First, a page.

For information only: this post is not a set of instructions nor is it intended to encourage any kind of modification of electrical products. As they say: "Do not try this at home".
Back in 2007, Linn introduced the Klimax DS streamer and told the World that they believed streaming to be the future and that it outperformed their best CD player at that time (the CD12). They also cemented the format of the new Klimax casework introduced earlier with the Klimax Solo power amp and the Klimax Kontrol pre-amp.
With the full rollout of the lower Akurate and Majik ranges, Linn's iconic LK casework from the 1980s into the 2000s was fully retired.
The LK range really span the whole of Linn's electronics product line with its origins in 1985 with the first pre-amp and power amp, the LK1 and LK2, right up to the 2000s. The casework for those early components were product specific but they set the basic blueprint for what became the "standard" LK box - a 2/3rds width box when compared to most hifi of the time.
Some LK product examples:
|LK2 and LK1
|Linn Classik all-in-one system
|Linn Klout power amplifier
|Workshop Music DS
|Inside of Sneaky Music DS before dismantling
|The empty Sneaky Music DS chassis (IR board still in place, top right)
- Electrical safety
- Ease of extending the connections from the board to the back panel
- Closeness of audio circuits to the power supply
- Where mounting points need to be drilled into the LK chassis
- Room for the first stage heatsink
- Minimising cable changes for the power supply
- Ensuring the power supply heatsink makes good contact with the enclosure
- For Toslink I found a "pass through" panel connector that has mounts and female connectors on both sides - combine this with a short optical cable (one end having a swivel 90 deg mount) solved that one. (in the later pictures this is the braided silvery grey cable)
- I wanted to be a bit flexible on the route for audio out so chose a pair of standard interconnects with 90 deg connectors each end - then cut off one end of this cable so it can be soldered to a panel mount pair of phono sockets on the back panel.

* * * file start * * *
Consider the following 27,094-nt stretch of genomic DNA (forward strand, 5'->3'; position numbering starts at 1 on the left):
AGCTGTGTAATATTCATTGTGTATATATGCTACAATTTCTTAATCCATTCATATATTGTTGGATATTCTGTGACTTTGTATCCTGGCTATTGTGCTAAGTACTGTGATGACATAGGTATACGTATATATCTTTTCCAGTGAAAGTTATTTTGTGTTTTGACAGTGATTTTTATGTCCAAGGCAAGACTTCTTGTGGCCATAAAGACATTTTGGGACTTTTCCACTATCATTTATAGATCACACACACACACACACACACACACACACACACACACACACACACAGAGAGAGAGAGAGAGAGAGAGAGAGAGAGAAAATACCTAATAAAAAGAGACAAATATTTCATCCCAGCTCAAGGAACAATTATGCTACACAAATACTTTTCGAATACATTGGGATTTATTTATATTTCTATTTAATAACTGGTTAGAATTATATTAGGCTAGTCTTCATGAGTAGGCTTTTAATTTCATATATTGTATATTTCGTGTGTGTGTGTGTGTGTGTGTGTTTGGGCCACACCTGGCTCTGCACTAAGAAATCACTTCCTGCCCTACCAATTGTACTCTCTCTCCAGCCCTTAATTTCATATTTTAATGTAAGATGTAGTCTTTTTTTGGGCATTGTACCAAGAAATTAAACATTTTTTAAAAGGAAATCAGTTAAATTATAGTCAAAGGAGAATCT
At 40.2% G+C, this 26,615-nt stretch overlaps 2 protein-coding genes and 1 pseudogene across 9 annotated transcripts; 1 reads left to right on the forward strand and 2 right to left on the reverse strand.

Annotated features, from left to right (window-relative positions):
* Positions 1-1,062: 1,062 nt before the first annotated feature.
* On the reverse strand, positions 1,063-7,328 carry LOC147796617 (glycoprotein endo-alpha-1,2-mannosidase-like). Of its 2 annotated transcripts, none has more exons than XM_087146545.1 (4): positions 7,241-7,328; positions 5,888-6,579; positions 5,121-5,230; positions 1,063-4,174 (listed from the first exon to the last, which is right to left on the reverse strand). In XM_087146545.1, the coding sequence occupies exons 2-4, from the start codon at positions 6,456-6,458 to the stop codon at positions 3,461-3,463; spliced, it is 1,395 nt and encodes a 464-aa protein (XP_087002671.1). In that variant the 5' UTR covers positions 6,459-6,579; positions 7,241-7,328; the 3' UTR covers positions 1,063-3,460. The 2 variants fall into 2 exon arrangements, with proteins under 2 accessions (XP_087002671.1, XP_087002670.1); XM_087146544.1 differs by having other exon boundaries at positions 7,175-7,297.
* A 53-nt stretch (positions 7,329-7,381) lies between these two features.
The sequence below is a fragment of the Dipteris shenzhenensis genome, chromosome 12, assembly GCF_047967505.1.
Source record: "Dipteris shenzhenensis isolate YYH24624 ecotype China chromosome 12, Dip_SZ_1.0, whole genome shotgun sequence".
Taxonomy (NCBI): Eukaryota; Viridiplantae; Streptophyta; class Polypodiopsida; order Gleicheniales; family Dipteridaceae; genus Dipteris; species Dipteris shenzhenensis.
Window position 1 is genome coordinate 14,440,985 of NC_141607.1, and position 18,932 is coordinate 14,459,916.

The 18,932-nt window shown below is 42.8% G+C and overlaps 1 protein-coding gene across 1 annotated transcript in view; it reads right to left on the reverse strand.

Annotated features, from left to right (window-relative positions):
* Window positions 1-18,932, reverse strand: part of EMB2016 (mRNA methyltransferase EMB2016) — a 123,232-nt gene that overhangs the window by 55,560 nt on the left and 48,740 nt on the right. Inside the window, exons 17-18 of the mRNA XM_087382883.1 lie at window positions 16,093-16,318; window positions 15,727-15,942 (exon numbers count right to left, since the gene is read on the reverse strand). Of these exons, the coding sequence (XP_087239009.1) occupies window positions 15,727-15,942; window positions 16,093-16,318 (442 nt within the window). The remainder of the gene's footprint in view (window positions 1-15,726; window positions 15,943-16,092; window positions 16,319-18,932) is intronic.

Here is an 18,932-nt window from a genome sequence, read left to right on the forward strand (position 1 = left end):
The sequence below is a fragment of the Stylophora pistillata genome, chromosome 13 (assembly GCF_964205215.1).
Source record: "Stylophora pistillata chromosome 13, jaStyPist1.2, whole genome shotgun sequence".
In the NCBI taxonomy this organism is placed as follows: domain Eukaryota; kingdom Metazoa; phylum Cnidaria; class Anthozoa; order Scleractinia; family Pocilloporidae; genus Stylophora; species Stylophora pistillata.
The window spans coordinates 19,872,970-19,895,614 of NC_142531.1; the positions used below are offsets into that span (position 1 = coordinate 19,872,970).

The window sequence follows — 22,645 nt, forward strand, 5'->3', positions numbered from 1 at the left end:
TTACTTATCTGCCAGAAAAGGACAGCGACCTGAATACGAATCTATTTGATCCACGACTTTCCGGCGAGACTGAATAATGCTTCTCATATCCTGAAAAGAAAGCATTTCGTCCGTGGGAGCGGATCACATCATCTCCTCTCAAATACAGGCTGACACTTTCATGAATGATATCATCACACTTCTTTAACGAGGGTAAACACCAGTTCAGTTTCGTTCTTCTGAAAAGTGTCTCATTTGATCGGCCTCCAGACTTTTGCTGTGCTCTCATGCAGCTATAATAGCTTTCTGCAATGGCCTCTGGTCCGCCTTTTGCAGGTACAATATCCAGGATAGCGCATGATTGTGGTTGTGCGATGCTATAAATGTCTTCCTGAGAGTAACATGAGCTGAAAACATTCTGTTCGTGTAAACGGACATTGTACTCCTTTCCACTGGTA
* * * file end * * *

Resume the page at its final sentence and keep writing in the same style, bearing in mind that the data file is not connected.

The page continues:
- Mains was easy - the existing LK rear panel socket remains as does the front panel switch and the existing connector is directly compatible with the Sneaky power supply. The front panel LED "on" indicator we'll get to soon.
- SPDIF - I chose a panel mount single phono socket. However, in the Sneaky its outer connection has no electrical connection to the Sneaky chassis - so I needed to find a nylon external washer and a nylon "stepped" T washer internally where the leg of the T goes around the phono socket and through the back panel to create electrical isolation. The correct depth of T couldn't be found anywhere so I purchased something too long then filed it down to size. The connection from the Sneaky board SPDIF to the new external connector was a simple shortened phono cable.
- Fallback - this is a tiny microswitch on the circuit board. Fortunately it has dual orientation mounting which means there are 2x tabs on the top of the switch that replicate the bottom connections. Cables soldered to these tabs are taken to a stainless steel push switch - another component that had to be ordered specifically for the project.
- Finally - ethernet. After much searching I found a very short cable that has a normal RJ45 plug on one end (to plug into the Sneaky board) and a chassis mount socket on the other end.
|LK bare chassis - black dots are for 4mm holes, arrows for bosses that need to be filed away.
|LK chassis with bosses removed and Sneaky board mounting holes drilled
|Closer view of removed bosses.
|A small amount of countersinking on the underside - note the need to relocate one of the feet by about 2mm
|Countersunk hole in side panel for PSU mounting
|Connecting the green "power" LED to the Sneaky LED port
|Hole for IR sensor - it sits on its own very small daughter board
|M3x 10mm standoffs. This is an early trial fit - completed project has shakeproof washers between the nut and the circuit board
|Rear panel cutaway, retaining as much as possible for strength and to support new rear panel